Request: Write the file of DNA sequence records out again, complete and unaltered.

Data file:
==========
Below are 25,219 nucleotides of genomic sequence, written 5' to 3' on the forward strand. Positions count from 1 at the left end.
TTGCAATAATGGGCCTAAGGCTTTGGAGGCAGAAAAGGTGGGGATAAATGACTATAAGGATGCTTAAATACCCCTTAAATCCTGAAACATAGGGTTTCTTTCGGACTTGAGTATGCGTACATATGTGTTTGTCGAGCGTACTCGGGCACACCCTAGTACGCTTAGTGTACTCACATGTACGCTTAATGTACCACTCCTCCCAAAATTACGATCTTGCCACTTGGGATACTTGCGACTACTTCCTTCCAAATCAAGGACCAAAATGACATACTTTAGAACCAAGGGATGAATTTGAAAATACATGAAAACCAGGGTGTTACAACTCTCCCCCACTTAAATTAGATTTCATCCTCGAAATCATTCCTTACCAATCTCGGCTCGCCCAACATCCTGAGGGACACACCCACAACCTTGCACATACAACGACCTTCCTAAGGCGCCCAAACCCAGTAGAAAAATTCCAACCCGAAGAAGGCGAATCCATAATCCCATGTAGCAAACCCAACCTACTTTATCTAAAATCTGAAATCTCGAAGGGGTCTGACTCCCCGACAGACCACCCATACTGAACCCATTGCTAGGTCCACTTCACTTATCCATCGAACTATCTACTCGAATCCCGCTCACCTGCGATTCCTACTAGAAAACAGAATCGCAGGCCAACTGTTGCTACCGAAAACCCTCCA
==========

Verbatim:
Below are 25,219 nucleotides of genomic sequence, written 5' to 3' on the forward strand. Positions count from 1 at the left end.
TTGCAATAATGGGCCTAAGGCTTTGGAGGCAGAAAAGGTGGGGATAAATGACTATAAGGATGCTTAAATACCCCTTAAATCCTGAAACATAGGGTTTCTTTCGGACTTGAGTATGCGTACATATGTGTTTGTCGAGCGTACTCGGGCACACCCTAGTACGCTTAGTGTACTCACATGTACGCTTAATGTACCACTCCTCCCAAAATTACGATCTTGCCACTTGGGATACTTGCGACTACTTCCTTCCAAATCAAGGACCAAAATGACATACTTTAGAACCAAGGGATGAATTTGAAAATACATGAAAACCAGGGTGTTACAACTCTCCCCCACTTAAATTAGATTTCATCCTCGAAATCATTCCTTACCAATCTCGGCTCGCCCAACATCCTGAGGGACACACCCACAACCTTGCACATACAACGACCTTCCTAAGGCGCCCAAACCCAGTAGAAAAATTCCAACCCGAAGAAGGCGAATCCATAATCCCATGTAGCAAACCCAACCTACTTTATCTAAAATCTGAAATCTCGAAGGGGTCTGACTCCCCGACAGACCACCCATACTGAACCCATTGCTAGGTCCACTTCACTTATCCATCGAACTATCTACTCGAATCCCGCTCACCTGCGATTCCTACTAGAAAACAGAATCGCAGGCCAACTGTTGCTACCGAAAACCCTCCA